We are honored to have been recognized for our efforts to advance the quality of Canadian nursing education. Here are some kind words from people that we appreciate:
“As Canada’s largest group of health professionals with more than 400,000 members, nurses are critical to Canada’s health care system. That is why, building on Budget 2023 investments and to further support nurses specifically, today, the Honourable Jean-Yves Duclos, Minister of Health, announced $2.4 million to the Canadian Association of Schools of Nursing (CASN) to support the implementation and evaluation of a National Nurse Residency Program.”
“Improving our health care system includes addressing the challenges our nurses face across the country. This investment will help many nurses feel supported which will lead to better retention and recruitment. This in turn will help strengthen health care for all Canadians, as nurses play a crucial role in our daily wellbeing.”
“New nurses need adequate supports to be successful as they integrate into the practice environment. CASN’s residency program is essential in ensuring that new nurses are retained in the health workforce. Providing a robust residency program for new nurses will foster professional growth and nurture a culture of continuous learning for ongoing professional success.”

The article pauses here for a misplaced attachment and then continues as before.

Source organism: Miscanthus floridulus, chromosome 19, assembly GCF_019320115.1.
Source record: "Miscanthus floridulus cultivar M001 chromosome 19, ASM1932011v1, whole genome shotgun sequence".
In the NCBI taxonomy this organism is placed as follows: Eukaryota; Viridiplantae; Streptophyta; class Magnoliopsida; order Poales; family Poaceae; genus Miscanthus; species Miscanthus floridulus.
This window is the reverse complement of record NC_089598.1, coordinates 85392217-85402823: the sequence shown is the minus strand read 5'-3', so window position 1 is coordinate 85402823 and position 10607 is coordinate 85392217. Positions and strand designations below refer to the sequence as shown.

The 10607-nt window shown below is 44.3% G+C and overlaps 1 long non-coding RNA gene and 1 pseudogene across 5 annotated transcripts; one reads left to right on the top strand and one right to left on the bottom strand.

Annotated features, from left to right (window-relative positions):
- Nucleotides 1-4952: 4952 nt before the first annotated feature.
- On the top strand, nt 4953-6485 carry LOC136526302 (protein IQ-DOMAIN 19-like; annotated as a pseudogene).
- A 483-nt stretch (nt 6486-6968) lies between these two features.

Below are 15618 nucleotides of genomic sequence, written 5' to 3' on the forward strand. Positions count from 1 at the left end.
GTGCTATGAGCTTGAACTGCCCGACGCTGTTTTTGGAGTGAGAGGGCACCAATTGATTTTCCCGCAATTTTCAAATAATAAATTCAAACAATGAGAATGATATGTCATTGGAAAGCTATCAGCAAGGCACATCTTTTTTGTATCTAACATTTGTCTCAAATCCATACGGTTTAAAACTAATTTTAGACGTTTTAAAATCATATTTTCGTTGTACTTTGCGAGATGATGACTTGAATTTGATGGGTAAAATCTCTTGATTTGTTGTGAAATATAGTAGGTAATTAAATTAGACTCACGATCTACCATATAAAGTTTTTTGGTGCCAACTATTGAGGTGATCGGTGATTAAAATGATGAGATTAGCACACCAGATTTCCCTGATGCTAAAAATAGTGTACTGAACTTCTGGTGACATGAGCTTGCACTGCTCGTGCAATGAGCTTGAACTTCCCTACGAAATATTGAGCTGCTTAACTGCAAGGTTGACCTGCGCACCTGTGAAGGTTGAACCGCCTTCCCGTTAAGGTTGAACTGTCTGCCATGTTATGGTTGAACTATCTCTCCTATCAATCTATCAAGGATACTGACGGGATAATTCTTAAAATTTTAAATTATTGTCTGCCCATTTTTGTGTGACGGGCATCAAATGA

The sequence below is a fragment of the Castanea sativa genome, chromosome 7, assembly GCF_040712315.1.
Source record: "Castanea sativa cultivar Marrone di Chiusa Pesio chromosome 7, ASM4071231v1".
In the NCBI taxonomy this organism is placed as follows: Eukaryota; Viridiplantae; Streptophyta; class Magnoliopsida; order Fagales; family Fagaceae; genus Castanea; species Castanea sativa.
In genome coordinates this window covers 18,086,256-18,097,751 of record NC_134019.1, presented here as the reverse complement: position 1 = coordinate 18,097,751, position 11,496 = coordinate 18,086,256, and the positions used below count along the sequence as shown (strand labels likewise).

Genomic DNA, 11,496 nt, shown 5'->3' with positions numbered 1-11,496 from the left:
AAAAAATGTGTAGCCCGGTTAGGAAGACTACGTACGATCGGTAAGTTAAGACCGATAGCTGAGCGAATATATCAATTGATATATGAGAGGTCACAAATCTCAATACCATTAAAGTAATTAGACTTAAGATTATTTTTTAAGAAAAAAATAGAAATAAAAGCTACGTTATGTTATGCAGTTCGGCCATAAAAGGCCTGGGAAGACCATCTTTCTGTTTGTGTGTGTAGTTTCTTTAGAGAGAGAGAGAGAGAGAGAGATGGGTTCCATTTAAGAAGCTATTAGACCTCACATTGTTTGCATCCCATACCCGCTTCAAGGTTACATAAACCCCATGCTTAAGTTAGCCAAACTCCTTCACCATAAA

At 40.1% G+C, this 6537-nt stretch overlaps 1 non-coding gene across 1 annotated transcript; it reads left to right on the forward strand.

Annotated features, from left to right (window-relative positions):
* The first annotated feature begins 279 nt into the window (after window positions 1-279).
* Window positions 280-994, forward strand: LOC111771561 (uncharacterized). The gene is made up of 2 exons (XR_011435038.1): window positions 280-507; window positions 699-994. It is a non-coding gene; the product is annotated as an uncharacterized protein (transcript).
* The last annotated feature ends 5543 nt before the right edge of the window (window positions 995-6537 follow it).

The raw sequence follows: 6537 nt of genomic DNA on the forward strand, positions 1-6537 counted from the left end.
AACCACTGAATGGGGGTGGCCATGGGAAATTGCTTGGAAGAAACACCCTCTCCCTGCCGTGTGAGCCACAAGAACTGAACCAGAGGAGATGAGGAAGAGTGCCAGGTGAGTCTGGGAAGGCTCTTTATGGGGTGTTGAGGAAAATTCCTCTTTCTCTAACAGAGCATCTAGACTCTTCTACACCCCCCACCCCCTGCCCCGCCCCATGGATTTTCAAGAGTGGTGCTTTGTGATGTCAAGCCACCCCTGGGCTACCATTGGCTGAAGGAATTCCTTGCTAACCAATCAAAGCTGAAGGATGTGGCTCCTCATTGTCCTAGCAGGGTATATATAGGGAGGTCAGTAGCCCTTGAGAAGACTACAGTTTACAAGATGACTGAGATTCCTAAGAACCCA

“CASN’s accreditation is recognized worldwide as an important objective method to review professional education programs.” “We all know that health care and the delivery of health care are always and forever changing. CASN recognizes this and wants to ensure that nursing education – and now NP education – programs are at the cutting edge of program delivery”
“The Canadian Association of Schools of Nursing highlights the opportunity to appreciate the courage and commitment that nurses, nurse educators, and nursing students display every day in the face of an increasingly complex and challenging health care profession”
“Nursing is one of the most popular programs we have at UNBC, and knowing that our program meets the rigorous requirements of CASN ensures our graduates will provide high quality care as registered nurses to the people of northern B.C.”
“The accreditation by CASN is another feather in the cap for the program.”…”It gives our students confidence and affirms for them that we meet not only provincial but national benchmarks, the highest standards,”
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The Canadian Association of Schools of Nursing respectfully acknowledges that its national office is located on the traditional unceded territory of the Algonquin People.
More information about CASN/ACESI is available by contacting our national office :
Canadian Association of Schools of Nursing
Association canadienne des écoles de sciences infirmières
1145 Hunt Club Rd., Suite 450
Ottawa, Ontario, K1V 0Y3
Tel: (613) 235-3150 Fax: (613) 235-4476